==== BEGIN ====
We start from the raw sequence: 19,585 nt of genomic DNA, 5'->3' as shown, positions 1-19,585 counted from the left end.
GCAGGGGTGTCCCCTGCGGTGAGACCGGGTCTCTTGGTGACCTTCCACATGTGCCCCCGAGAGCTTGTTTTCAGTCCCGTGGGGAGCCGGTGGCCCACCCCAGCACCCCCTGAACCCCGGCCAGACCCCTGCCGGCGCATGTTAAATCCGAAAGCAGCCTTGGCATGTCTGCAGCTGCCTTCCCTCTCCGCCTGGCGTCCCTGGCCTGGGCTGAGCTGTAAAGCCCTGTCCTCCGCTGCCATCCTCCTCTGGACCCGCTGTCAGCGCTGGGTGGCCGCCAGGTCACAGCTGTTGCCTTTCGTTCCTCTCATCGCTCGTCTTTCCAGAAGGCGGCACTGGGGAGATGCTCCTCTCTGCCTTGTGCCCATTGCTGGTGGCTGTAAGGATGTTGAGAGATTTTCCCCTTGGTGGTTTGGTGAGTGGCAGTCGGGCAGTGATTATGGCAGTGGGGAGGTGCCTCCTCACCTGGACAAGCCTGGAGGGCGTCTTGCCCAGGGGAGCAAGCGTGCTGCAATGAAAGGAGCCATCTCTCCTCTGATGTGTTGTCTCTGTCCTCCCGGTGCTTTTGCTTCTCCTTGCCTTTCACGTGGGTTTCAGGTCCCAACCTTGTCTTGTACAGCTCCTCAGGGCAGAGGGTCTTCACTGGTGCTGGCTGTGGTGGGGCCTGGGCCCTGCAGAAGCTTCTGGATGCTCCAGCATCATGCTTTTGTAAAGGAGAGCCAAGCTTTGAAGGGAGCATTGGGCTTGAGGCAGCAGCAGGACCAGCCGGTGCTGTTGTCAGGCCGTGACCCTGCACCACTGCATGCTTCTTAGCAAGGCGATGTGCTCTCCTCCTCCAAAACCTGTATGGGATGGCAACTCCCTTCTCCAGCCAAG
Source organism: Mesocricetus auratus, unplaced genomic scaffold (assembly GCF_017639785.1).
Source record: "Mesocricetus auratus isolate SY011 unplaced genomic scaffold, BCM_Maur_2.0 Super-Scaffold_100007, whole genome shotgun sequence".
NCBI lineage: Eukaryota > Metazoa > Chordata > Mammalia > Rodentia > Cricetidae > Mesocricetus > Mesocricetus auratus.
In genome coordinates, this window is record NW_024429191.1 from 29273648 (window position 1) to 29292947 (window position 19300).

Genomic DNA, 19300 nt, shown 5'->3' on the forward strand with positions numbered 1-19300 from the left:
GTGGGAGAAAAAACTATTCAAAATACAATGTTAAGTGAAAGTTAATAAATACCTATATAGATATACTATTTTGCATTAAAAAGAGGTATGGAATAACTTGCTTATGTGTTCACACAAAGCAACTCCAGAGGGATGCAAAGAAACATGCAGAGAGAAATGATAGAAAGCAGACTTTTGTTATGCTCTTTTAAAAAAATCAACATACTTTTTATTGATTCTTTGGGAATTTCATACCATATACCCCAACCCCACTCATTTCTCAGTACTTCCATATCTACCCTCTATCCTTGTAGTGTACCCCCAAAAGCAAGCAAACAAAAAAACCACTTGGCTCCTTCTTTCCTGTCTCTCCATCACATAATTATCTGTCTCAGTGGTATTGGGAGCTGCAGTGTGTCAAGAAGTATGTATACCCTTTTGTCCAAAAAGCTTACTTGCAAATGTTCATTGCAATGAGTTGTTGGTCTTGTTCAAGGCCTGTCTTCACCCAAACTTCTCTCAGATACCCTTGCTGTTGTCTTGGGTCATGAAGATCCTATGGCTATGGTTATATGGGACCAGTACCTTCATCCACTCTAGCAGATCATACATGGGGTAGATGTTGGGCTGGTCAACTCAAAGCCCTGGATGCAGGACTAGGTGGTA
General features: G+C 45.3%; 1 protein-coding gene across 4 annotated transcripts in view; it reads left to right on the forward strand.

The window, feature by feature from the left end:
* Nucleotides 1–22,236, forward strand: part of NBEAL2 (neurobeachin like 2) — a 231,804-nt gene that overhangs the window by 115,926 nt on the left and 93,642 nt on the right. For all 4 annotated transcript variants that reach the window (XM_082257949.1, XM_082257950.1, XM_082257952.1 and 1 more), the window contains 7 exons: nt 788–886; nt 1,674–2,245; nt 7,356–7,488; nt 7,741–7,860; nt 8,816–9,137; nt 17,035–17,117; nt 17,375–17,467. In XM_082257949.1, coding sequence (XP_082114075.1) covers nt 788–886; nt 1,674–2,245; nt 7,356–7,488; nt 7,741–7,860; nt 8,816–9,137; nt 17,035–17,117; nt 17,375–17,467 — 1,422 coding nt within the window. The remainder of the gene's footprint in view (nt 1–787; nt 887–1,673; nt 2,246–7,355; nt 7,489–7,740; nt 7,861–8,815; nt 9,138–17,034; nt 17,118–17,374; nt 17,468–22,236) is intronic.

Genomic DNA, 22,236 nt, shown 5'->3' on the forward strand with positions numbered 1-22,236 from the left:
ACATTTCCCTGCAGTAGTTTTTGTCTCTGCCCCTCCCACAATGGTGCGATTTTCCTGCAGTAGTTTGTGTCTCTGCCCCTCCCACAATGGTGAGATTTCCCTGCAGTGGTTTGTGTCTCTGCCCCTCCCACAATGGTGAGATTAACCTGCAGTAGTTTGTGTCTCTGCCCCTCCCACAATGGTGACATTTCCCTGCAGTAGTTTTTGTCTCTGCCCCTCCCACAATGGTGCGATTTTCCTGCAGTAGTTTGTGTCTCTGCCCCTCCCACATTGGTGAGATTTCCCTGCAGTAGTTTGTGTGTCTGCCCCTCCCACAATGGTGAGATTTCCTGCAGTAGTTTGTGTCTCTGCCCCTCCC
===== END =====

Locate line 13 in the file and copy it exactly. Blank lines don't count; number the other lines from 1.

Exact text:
ACATTTCCCTGCAGTAGTTTTTGTCTCTGCCCCTCCCACAATGGTGCGATTTTCCTGCAGTAGTTTGTGTCTCTGCCCCTCCCACAATGGTGAGATTTCCCTGCAGTGGTTTGTGTCTCTGCCCCTCCCACAATGGTGAGATTAACCTGCAGTAGTTTGTGTCTCTGCCCCTCCCACAATGGTGACATTTCCCTGCAGTAGTTTTTGTCTCTGCCCCTCCCACAATGGTGCGATTTTCCTGCAGTAGTTTGTGTCTCTGCCCCTCCCACATTGGTGAGATTTCCCTGCAGTAGTTTGTGTGTCTGCCCCTCCCACAATGGTGAGATTTCCTGCAGTAGTTTGTGTCTCTGCCCCTCCC